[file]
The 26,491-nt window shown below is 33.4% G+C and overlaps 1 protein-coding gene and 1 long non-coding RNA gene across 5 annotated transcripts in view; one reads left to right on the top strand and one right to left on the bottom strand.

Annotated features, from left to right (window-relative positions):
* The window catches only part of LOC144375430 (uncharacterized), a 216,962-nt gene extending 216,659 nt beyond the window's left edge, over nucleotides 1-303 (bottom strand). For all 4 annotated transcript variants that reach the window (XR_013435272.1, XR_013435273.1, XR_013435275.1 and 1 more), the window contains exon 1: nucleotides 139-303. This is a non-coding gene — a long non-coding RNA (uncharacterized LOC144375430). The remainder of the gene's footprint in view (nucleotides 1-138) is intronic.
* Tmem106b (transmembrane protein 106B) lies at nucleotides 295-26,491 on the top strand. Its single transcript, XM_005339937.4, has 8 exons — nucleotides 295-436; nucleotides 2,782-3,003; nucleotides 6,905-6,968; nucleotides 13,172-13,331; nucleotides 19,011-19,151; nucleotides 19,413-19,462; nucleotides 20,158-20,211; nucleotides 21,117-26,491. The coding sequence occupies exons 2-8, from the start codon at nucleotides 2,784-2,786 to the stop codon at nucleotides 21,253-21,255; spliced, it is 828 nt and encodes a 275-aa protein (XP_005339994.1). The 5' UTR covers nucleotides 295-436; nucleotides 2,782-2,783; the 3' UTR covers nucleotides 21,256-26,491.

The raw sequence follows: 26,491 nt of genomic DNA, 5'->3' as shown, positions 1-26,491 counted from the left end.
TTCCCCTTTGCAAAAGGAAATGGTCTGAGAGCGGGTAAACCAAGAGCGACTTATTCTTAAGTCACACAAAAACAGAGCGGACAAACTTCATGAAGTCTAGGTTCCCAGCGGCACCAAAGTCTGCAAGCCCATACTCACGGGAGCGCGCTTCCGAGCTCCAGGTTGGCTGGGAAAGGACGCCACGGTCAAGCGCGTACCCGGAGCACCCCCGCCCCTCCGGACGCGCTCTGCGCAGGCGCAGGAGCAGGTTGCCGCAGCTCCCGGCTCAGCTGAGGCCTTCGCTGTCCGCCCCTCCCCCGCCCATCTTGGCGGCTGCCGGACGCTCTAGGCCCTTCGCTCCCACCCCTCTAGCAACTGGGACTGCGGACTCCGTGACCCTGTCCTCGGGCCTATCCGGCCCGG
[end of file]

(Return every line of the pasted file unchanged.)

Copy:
The 26,491-nt window shown below is 33.4% G+C and overlaps 1 protein-coding gene and 1 long non-coding RNA gene across 5 annotated transcripts in view; one reads left to right on the top strand and one right to left on the bottom strand.

Annotated features, from left to right (window-relative positions):
* The window catches only part of LOC144375430 (uncharacterized), a 216,962-nt gene extending 216,659 nt beyond the window's left edge, over nucleotides 1-303 (bottom strand). For all 4 annotated transcript variants that reach the window (XR_013435272.1, XR_013435273.1, XR_013435275.1 and 1 more), the window contains exon 1: nucleotides 139-303. This is a non-coding gene — a long non-coding RNA (uncharacterized LOC144375430). The remainder of the gene's footprint in view (nucleotides 1-138) is intronic.
* Tmem106b (transmembrane protein 106B) lies at nucleotides 295-26,491 on the top strand. Its single transcript, XM_005339937.4, has 8 exons — nucleotides 295-436; nucleotides 2,782-3,003; nucleotides 6,905-6,968; nucleotides 13,172-13,331; nucleotides 19,011-19,151; nucleotides 19,413-19,462; nucleotides 20,158-20,211; nucleotides 21,117-26,491. The coding sequence occupies exons 2-8, from the start codon at nucleotides 2,784-2,786 to the stop codon at nucleotides 21,253-21,255; spliced, it is 828 nt and encodes a 275-aa protein (XP_005339994.1). The 5' UTR covers nucleotides 295-436; nucleotides 2,782-2,783; the 3' UTR covers nucleotides 21,256-26,491.

The raw sequence follows: 26,491 nt of genomic DNA, 5'->3' as shown, positions 1-26,491 counted from the left end.
TTCCCCTTTGCAAAAGGAAATGGTCTGAGAGCGGGTAAACCAAGAGCGACTTATTCTTAAGTCACACAAAAACAGAGCGGACAAACTTCATGAAGTCTAGGTTCCCAGCGGCACCAAAGTCTGCAAGCCCATACTCACGGGAGCGCGCTTCCGAGCTCCAGGTTGGCTGGGAAAGGACGCCACGGTCAAGCGCGTACCCGGAGCACCCCCGCCCCTCCGGACGCGCTCTGCGCAGGCGCAGGAGCAGGTTGCCGCAGCTCCCGGCTCAGCTGAGGCCTTCGCTGTCCGCCCCTCCCCCGCCCATCTTGGCGGCTGCCGGACGCTCTAGGCCCTTCGCTCCCACCCCTCTAGCAACTGGGACTGCGGACTCCGTGACCCTGTCCTCGGGCCTATCCGGCCCGG